I beg pardon then; I think I misunderstood.HungryHobo wrote:I actually wasn't thinking in those terms.
my point was that it wasn't quite as simple as omgr's stereotype of the people in power stockpiling guns because just as there's a massive correlation between power/status and wealth there's also a strong link to level of education.(the 2 of course are also interlinked with the wealthy being more likely to get educated and the educated being more likely to get rich but that only makes the lower rate of gun ownership for the college educated more notable)
I do think omgryebread's point is relevant (that the people stockpiling guns probably do not strongly correlate with the people under highest risk of being brutalized by their government); I'm not sure what sort of action it implies, though. But I think it is fair to say that, as counter-intuitive as it might sound, the people who want guns the most tend not to be the ones who need them the most.
In other words, among gun-owners, the 'you can pry my gun from my cold dead hands' crowd tend to be the least at risk for having their guns pried from their cold dead hands by the government. And I don't think the reason is because the government is afraid of them.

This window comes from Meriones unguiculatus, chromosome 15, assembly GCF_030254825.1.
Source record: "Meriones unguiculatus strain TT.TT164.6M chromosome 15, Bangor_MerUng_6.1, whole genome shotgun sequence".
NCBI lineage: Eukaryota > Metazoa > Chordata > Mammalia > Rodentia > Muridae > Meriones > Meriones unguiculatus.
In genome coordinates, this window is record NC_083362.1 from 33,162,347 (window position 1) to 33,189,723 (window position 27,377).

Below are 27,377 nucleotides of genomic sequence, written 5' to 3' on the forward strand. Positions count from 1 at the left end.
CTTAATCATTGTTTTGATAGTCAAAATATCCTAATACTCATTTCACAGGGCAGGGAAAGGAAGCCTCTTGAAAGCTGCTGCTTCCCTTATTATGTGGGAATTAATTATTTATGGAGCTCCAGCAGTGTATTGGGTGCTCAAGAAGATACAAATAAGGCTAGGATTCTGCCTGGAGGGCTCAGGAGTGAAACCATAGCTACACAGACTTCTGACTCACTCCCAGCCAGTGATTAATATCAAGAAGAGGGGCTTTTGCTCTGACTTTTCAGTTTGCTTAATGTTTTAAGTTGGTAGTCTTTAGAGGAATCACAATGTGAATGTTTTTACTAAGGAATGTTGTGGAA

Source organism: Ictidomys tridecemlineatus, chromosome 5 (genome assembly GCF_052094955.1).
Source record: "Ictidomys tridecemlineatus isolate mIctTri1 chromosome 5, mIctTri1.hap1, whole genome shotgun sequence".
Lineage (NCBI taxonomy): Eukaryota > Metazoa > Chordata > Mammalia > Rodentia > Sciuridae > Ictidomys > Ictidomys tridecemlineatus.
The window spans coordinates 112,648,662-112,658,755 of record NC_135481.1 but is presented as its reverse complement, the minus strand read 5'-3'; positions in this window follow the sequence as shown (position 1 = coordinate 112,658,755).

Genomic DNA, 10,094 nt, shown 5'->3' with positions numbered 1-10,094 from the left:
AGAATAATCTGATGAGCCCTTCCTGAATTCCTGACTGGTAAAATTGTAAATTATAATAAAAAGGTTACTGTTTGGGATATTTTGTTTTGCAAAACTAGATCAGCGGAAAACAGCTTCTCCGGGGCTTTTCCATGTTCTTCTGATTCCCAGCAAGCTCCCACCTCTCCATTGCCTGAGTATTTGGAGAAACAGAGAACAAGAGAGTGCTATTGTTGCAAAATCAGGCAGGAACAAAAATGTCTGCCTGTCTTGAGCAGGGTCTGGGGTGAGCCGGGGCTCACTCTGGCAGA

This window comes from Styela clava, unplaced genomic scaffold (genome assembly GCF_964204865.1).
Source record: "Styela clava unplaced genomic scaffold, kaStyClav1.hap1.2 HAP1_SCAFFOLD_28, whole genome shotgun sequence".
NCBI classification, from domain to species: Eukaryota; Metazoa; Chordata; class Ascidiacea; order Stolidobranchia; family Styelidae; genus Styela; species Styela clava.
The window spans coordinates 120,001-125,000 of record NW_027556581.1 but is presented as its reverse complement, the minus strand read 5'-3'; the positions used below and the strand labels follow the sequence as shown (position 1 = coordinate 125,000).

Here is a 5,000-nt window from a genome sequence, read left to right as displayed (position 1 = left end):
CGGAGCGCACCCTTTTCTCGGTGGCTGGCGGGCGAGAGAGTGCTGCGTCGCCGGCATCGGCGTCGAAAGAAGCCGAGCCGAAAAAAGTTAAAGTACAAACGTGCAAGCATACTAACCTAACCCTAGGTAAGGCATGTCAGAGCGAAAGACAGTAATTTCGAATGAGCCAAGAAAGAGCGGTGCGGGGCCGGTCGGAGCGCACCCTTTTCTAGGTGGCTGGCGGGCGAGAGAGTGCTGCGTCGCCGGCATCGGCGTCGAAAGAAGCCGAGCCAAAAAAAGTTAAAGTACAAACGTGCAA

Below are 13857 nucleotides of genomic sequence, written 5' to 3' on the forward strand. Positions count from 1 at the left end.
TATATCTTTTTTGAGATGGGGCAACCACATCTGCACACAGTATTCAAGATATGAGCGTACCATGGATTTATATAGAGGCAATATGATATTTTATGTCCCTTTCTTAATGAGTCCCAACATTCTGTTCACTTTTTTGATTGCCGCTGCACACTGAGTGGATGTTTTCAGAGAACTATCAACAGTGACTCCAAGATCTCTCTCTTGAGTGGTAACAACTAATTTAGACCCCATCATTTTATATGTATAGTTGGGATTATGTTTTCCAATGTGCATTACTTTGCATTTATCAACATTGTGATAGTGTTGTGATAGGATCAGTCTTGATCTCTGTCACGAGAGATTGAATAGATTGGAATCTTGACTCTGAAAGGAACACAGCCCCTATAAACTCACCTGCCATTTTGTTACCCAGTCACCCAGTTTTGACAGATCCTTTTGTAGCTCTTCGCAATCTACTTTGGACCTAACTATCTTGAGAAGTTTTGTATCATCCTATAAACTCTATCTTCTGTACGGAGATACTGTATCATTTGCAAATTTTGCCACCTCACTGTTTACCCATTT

I strongly suspect that these situations would not have been largely alleviated by an arms race between a government and its citizens; I strongly suspect that such an arms race would, in many cases, escalate mortality rates. It is my experience (perhaps limited) that policies based on fear, intimidation, and threats--creating them or acting on them--inevitably increase the possibility of violence.ctdonath wrote:"The alternative", as you put it, had hundreds of millions of victims in the last century alone, and likewise throughout history. Just because you don't participate in the "arms race" doesn't mean you won't be victimized ... to the contrary, it increases the odds you will.
That being said: I recognize that arming yourself against your government may sometimes be warranted, but if your only option consists of engaging in an arms race or being victimized, I think there's been a critical failure at some prior junction. I don't oppose people making decisions in their own best interest (particularly when their life is on the line!), but I'm wary when it's framed this way--that it's a choice between arming yourself or becoming a victim. That is sometimes the choice, but I suspect it is not the choice as often as people say.
(Then again, I am often surprised to discover just how little I actually know about the choices people face.)